Sep. 7, 2017
The agency has determined the camelina cultivar doesn’t pose a plant pest risk, which means it’s outside the USDA’s regulatory jurisdiction over genetically modified organisms, or GMOs.
The crop’s developer, Yield10 Bioscience, relied on a technology known as CRISPR to “knock out” a gene from camelina, eliminating a biological plant activity, thereby allowing it to produce more oil, said Kristi Snell, the company’s chief science officer.
Because the gene-edited cultivar isn’t regulated by USDA, the company can move seeds across state lines and conduct field trials without obtaining a permit, Snell said.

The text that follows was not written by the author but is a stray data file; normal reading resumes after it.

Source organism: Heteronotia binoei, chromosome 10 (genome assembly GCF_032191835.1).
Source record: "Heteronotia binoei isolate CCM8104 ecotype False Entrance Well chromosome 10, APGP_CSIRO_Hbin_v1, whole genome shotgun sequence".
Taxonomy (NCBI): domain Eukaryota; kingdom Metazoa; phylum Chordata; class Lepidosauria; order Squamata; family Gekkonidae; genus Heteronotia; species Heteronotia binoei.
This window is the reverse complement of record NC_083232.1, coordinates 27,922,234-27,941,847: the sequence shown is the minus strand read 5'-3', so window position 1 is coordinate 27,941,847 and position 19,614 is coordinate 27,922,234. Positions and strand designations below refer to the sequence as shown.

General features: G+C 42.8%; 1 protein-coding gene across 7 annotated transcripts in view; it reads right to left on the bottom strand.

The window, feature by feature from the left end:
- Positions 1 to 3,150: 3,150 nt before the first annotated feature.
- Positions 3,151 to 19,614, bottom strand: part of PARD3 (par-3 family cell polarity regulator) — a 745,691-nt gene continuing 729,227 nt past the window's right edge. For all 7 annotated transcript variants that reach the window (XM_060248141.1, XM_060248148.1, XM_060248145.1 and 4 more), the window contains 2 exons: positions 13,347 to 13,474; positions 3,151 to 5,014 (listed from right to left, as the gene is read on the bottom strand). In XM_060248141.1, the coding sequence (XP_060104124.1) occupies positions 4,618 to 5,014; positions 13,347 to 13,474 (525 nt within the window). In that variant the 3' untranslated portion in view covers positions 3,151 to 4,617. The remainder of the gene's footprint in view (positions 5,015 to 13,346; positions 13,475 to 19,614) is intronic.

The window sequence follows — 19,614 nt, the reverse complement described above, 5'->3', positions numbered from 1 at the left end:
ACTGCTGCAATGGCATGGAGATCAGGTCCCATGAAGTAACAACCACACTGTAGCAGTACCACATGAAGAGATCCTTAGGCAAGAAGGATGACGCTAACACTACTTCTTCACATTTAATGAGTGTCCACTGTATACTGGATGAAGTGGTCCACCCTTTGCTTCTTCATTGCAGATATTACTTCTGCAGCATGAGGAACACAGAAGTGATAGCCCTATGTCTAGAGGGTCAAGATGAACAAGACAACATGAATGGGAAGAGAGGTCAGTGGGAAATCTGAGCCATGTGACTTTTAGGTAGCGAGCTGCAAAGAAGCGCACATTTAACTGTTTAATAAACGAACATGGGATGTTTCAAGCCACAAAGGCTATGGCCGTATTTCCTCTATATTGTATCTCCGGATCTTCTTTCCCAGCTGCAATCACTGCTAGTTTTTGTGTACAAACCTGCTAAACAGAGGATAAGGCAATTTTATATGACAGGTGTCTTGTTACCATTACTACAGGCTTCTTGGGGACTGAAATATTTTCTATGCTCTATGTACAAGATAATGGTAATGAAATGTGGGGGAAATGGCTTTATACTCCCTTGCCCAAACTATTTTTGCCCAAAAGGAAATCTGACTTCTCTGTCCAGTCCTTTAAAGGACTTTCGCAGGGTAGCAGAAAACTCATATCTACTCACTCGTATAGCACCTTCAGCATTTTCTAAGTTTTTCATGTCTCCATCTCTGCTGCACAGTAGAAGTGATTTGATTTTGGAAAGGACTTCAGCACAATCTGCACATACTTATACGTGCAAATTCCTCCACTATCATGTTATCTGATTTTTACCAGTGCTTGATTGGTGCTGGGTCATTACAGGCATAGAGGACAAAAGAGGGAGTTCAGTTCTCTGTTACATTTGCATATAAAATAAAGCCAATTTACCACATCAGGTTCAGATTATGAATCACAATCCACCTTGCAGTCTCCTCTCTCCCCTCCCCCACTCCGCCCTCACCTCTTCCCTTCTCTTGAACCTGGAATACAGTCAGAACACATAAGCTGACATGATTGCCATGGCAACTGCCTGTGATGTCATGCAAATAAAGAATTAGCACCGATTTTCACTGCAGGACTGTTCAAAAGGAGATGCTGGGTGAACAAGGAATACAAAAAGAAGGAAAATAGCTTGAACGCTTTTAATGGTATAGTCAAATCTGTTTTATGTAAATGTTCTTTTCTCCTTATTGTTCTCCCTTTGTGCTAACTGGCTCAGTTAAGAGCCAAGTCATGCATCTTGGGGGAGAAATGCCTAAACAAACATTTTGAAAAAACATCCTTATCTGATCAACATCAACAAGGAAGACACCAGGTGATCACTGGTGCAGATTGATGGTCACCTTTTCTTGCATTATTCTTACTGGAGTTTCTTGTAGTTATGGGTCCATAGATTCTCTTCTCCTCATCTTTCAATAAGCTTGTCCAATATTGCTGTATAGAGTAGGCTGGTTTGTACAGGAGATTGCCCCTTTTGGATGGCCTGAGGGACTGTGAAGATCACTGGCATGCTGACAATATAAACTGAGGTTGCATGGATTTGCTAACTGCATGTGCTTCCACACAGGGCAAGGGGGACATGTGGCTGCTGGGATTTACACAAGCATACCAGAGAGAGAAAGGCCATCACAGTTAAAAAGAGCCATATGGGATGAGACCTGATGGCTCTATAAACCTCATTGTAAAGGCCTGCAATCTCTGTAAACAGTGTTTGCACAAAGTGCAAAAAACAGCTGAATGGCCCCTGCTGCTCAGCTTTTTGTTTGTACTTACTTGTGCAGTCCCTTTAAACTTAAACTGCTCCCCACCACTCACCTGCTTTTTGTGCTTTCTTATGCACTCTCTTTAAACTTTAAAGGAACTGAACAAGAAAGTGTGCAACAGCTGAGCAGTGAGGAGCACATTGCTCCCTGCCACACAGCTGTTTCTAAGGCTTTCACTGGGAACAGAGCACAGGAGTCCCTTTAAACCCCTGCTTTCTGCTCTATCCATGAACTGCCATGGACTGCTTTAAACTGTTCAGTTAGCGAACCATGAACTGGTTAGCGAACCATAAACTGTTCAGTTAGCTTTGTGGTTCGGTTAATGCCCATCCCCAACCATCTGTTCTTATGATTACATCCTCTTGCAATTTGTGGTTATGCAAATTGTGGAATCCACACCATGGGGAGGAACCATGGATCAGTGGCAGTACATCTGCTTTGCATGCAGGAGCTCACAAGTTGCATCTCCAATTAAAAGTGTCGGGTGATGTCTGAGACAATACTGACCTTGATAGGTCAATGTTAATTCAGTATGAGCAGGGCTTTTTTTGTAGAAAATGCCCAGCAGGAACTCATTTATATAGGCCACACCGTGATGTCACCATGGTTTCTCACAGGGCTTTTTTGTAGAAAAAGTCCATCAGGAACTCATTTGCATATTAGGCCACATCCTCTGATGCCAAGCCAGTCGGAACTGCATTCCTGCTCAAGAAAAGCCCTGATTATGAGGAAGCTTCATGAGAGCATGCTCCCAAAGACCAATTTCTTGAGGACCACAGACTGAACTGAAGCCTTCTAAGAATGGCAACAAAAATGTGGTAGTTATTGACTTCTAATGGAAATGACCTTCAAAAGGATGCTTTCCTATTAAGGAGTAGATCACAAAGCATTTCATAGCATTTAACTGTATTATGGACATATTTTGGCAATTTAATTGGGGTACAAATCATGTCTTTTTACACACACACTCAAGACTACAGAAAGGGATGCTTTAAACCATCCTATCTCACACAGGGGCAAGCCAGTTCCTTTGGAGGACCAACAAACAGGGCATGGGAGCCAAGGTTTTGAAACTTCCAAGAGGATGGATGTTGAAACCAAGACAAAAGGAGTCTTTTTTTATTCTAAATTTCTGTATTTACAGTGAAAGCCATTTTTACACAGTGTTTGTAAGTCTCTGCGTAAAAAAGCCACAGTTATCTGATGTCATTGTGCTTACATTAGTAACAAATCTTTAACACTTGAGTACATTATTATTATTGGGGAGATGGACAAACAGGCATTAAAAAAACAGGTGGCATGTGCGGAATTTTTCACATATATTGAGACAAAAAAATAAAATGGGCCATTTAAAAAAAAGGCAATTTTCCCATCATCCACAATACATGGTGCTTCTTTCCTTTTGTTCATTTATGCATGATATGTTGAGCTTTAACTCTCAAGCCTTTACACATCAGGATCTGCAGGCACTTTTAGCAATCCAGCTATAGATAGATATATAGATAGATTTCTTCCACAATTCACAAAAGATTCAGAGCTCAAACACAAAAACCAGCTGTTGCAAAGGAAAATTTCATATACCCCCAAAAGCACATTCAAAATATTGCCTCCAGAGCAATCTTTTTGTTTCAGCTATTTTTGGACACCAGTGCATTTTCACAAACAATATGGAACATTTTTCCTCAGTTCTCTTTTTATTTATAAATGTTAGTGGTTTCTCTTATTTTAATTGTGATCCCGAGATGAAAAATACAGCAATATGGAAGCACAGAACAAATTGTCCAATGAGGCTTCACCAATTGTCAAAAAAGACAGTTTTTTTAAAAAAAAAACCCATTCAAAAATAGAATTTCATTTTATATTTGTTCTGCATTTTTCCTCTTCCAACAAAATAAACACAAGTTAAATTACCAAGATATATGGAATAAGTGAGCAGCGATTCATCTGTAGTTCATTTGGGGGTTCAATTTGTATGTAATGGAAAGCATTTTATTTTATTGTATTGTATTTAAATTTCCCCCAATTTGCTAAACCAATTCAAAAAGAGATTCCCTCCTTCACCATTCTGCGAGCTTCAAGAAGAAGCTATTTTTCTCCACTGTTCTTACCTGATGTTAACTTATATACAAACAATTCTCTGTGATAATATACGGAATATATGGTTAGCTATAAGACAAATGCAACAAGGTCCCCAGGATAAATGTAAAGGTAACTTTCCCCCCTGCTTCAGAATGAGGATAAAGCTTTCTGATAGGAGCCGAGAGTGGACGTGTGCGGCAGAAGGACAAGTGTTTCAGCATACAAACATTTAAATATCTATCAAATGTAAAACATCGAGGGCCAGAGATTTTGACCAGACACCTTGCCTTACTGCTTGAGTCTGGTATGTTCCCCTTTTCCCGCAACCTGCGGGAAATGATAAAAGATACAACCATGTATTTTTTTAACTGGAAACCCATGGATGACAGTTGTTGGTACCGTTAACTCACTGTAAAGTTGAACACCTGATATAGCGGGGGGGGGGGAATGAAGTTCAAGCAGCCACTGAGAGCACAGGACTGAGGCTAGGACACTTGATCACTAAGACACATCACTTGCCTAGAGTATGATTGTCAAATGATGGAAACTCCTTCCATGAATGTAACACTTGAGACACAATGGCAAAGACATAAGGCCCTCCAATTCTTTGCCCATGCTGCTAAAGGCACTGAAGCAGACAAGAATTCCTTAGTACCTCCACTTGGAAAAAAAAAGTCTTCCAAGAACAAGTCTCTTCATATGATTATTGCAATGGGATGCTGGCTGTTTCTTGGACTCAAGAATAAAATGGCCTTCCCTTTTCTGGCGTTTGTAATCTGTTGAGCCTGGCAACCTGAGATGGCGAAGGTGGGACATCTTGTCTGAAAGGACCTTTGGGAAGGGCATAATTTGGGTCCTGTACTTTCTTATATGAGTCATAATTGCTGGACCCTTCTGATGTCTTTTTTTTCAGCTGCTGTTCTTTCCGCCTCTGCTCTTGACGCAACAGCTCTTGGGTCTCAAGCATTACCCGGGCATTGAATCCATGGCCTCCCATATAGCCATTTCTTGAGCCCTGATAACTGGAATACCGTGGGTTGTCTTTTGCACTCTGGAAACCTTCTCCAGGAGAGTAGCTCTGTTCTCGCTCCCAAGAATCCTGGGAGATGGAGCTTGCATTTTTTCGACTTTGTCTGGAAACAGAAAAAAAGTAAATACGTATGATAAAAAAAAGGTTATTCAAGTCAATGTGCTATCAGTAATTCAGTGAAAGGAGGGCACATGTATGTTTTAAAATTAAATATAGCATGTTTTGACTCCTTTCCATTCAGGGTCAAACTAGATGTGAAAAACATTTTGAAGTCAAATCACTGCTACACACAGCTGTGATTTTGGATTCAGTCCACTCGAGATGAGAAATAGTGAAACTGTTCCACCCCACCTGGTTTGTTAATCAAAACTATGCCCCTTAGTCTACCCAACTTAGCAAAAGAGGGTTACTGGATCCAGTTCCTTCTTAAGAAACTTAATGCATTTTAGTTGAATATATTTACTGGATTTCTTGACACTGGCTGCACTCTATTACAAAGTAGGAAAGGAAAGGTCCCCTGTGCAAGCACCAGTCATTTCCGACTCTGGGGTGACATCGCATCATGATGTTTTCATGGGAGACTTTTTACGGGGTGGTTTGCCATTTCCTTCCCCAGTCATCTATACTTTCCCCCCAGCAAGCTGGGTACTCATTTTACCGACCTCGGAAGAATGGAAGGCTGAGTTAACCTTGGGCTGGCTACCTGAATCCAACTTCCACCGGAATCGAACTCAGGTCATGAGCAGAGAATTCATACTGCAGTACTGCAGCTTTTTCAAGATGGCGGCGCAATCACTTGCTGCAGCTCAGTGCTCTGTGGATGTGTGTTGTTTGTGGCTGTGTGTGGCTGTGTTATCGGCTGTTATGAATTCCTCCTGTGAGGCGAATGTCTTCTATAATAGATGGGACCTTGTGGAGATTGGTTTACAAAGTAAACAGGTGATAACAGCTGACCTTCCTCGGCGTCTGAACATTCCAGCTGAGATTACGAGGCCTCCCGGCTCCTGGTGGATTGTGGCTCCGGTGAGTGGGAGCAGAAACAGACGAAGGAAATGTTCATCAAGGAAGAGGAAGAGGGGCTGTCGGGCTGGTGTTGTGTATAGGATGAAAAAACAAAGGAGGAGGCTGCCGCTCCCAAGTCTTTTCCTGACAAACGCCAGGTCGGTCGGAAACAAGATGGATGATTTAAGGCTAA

“It really helps shorten the timeline and the cost,” she said.
Yield10 doesn’t aim to become a seed producer, so it would likely license the trait to another company for commercialization, Snell said.
Using CRISPR to alter genes doesn’t fall under USDA’s regulatory purview, but the views of trading partners, such as the European Union, are still evolving, said Snell.
“The jury is still out in these foreign countries,” she said.
The reaction of export markets to gene-edited crops will become apparent once they’re grown on a commercial scale, said Mary Boote, executive director of the Global Farmer Network, which advocates for biotechnology and trade.
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